FDA review: Ice part of seafood price?
The FDA said it is reviewing the results of a multistate investigation that found that shoppers have been paying for large amounts of ice that are not supposed to be included in the price of frozen seafood.
CHICAGO — The Food and Drug Administration said Tuesday that it is reviewing results of a multistate investigation that found that shoppers have been paying for large amounts of ice that are not supposed to be included in the price of frozen seafood.
The investigation — conducted by weights and measures inspectors in 17 states, including Washington — found that a coating of ice applied to frozen seafood to preserve quality during storage and distribution often was wrongly included as part of the labeled weight of seafood. In some instances, the investigation found, ice accounted for up to 40 percent of the product's weight.
"We're reviewing their results and determining whether FDA should take any action and, if so, what actions should we take," said Michael Herndon, spokesman for the FDA.
Herndon said the agency could direct one of its district offices to target a particular firm or consider import sampling of a particular commodity or country based on trends they are able to find.
All imports subject to FDA regulation are screened before entry into the country, Herndon said, and a new risk-based computerized system will enable investigators to better target food coming into the country that may be "adulterated, economically or otherwise."
If the FDA determines that economic fraud is taking place, he said, they first issue a warning letter and then take "stronger action," if necessary. Herndon said the FDA has issued numerous warning letters on the seafood issue.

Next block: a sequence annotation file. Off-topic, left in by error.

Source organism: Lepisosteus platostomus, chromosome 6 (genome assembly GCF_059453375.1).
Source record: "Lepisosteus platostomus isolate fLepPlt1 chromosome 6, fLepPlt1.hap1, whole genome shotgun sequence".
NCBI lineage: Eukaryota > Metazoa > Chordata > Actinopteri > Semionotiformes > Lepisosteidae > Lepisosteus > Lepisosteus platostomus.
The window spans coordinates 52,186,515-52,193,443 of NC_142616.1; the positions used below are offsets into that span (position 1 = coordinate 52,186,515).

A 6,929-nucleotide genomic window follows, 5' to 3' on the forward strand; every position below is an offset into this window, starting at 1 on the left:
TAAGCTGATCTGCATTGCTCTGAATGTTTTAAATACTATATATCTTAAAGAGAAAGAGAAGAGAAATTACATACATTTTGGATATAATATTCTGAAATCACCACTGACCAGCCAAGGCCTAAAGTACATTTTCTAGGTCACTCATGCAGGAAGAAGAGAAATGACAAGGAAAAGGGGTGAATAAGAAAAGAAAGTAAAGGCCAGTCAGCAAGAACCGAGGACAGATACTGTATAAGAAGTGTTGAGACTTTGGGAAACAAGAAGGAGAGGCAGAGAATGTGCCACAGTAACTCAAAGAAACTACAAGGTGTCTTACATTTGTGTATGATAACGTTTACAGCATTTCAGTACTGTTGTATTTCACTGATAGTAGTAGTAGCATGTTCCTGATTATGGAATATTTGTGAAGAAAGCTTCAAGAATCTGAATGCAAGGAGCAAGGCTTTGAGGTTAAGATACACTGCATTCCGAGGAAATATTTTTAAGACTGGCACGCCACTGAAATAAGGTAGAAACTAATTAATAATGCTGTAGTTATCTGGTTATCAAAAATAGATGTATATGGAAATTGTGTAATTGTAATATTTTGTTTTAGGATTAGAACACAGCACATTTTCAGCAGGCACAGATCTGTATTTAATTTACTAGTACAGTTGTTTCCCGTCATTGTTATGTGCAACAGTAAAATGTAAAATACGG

The investigation was prompted by the National Fisheries Institute, a seafood industry association, over concerns about improper labeling used by some packaging companies.
More than 21,000 packages of seafood were removed from store shelves and distribution centers during the four-week investigation, according to the Wisconsin Department of Agriculture, which organized the investigation. The probe found a "significant market share" of packers were not following the law, either knowingly or because they didn't realize that they weren't supposed to include the weight of the ice glazing.
Seafood packers found in violation of packaging and labeling laws face a range of penalties, depending on the state, that could include fines and court action. In some cases, violations were found at grocers that pack their own seafood.
When vice president of Sub Pop Records Megan Jasper isn't running things at the office, she's working in her garden at her West Seattle home where she and her husband Brian spend time relaxing.
I've been fortunate to have traveled the world: Europe, Asia, Africa, Australia. Exotic islands, too. Wherever I go, I'm struck by one undeniable trut...
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